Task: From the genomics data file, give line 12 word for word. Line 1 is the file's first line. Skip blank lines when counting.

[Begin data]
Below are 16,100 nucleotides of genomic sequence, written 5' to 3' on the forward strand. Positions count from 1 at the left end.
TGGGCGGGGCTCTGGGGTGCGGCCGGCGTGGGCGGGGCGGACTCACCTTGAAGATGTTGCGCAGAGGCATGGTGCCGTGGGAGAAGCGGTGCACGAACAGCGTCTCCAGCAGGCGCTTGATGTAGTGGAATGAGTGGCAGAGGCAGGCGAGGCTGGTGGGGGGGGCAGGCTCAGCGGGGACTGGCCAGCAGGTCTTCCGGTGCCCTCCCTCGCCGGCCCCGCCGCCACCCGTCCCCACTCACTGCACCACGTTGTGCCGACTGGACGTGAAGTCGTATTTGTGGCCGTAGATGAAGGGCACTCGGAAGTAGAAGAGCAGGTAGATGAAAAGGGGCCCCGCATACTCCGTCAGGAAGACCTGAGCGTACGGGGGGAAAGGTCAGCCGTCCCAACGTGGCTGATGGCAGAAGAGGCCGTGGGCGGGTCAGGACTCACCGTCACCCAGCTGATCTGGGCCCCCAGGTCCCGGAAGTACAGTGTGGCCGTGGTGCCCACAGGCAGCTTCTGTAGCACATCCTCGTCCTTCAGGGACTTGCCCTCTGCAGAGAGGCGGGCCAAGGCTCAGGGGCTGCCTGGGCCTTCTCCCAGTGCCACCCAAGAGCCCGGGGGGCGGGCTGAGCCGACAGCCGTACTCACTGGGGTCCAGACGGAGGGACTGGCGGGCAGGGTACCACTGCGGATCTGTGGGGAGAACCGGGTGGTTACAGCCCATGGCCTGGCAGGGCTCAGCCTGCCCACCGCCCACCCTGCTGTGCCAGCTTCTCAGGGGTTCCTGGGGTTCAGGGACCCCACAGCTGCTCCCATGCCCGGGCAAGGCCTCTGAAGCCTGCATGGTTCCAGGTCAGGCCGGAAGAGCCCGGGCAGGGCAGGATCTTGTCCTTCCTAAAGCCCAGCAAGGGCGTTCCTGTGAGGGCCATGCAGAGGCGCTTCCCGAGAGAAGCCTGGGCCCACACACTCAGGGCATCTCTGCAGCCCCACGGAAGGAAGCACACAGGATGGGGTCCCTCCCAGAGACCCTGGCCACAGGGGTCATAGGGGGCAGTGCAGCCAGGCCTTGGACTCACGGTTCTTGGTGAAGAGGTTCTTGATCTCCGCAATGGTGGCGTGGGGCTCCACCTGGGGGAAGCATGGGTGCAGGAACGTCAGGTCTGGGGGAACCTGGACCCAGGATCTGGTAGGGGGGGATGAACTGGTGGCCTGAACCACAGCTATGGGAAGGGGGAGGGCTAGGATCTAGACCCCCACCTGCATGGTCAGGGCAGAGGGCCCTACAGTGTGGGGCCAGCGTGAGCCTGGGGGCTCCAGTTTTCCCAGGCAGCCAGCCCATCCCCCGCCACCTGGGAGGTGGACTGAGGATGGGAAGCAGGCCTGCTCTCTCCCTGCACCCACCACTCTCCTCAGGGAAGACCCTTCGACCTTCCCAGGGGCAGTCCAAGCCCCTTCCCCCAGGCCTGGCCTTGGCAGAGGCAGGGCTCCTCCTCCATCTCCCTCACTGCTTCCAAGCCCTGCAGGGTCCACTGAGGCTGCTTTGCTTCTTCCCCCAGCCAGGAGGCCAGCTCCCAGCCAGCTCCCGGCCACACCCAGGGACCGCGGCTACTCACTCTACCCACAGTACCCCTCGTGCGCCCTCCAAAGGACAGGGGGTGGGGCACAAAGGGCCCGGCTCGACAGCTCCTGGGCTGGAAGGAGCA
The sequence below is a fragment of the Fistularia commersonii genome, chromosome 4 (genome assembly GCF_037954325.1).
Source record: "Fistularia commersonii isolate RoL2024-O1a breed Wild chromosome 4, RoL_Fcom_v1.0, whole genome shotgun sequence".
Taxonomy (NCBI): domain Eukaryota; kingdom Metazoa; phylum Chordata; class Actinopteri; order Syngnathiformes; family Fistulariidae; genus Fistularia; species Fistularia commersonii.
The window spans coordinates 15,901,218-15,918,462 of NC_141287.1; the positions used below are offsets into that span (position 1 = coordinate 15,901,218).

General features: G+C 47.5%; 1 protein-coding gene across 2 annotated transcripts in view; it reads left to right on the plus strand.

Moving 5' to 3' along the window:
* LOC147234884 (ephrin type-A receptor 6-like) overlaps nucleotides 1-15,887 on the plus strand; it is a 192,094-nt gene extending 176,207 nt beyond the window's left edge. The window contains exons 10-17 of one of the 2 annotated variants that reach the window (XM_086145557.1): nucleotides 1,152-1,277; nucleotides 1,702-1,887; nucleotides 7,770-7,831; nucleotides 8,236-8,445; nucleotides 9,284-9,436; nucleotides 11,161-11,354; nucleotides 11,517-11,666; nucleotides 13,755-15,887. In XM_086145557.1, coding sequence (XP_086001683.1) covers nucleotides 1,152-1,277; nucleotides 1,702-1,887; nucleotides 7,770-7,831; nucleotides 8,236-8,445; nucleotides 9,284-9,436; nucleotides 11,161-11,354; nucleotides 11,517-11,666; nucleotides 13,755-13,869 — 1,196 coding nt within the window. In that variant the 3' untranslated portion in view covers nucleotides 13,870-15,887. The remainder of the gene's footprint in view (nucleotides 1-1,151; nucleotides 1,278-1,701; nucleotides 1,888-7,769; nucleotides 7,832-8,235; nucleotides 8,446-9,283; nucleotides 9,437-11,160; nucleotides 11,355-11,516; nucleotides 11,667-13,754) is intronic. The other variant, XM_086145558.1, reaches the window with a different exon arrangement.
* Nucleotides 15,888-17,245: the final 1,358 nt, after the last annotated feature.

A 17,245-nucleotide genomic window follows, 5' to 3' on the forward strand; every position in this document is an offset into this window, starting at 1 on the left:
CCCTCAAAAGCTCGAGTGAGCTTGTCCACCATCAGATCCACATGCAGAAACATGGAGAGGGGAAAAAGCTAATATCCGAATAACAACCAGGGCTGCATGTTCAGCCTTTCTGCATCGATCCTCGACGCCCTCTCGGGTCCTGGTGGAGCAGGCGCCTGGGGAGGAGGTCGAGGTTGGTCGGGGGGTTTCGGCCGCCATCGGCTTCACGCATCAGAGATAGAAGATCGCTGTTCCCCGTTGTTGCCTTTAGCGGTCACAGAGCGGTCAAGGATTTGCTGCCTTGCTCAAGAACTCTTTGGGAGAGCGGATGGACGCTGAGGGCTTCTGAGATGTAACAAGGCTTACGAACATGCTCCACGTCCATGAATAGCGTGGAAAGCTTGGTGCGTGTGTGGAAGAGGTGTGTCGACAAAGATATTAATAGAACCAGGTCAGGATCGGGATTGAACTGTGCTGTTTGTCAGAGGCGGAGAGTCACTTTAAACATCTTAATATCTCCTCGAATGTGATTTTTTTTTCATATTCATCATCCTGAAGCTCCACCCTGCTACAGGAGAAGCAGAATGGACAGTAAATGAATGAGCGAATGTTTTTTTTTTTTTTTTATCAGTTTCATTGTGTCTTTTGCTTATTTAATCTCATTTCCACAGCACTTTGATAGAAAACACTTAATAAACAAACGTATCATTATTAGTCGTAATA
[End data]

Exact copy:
CCCTCAAAAGCTCGAGTGAGCTTGTCCACCATCAGATCCACATGCAGAAACATGGAGAGGGGAAAAAGCTAATATCCGAATAACAACCAGGGCTGCATGTTCAGCCTTTCTGCATCGATCCTCGACGCCCTCTCGGGTCCTGGTGGAGCAGGCGCCTGGGGAGGAGGTCGAGGTTGGTCGGGGGGTTTCGGCCGCCATCGGCTTCACGCATCAGAGATAGAAGATCGCTGTTCCCCGTTGTTGCCTTTAGCGGTCACAGAGCGGTCAAGGATTTGCTGCCTTGCTCAAGAACTCTTTGGGAGAGCGGATGGACGCTGAGGGCTTCTGAGATGTAACAAGGCTTACGAACATGCTCCACGTCCATGAATAGCGTGGAAAGCTTGGTGCGTGTGTGGAAGAGGTGTGTCGACAAAGATATTAATAGAACCAGGTCAGGATCGGGATTGAACTGTGCTGTTTGTCAGAGGCGGAGAGTCACTTTAAACATCTTAATATCTCCTCGAATGTGATTTTTTTTTCATATTCATCATCCTGAAGCTCCACCCTGCTACAGGAGAAGCAGAATGGACAGTAAATGAATGAGCGAATGTTTTTTTTTTTTTTTTATCAGTTTCATTGTGTCTTTTGCTTATTTAATCTCATTTCCACAGCACTTTGATAGAAAACACTTAATAAACAAACGTATCATTATTAGTCGTAATA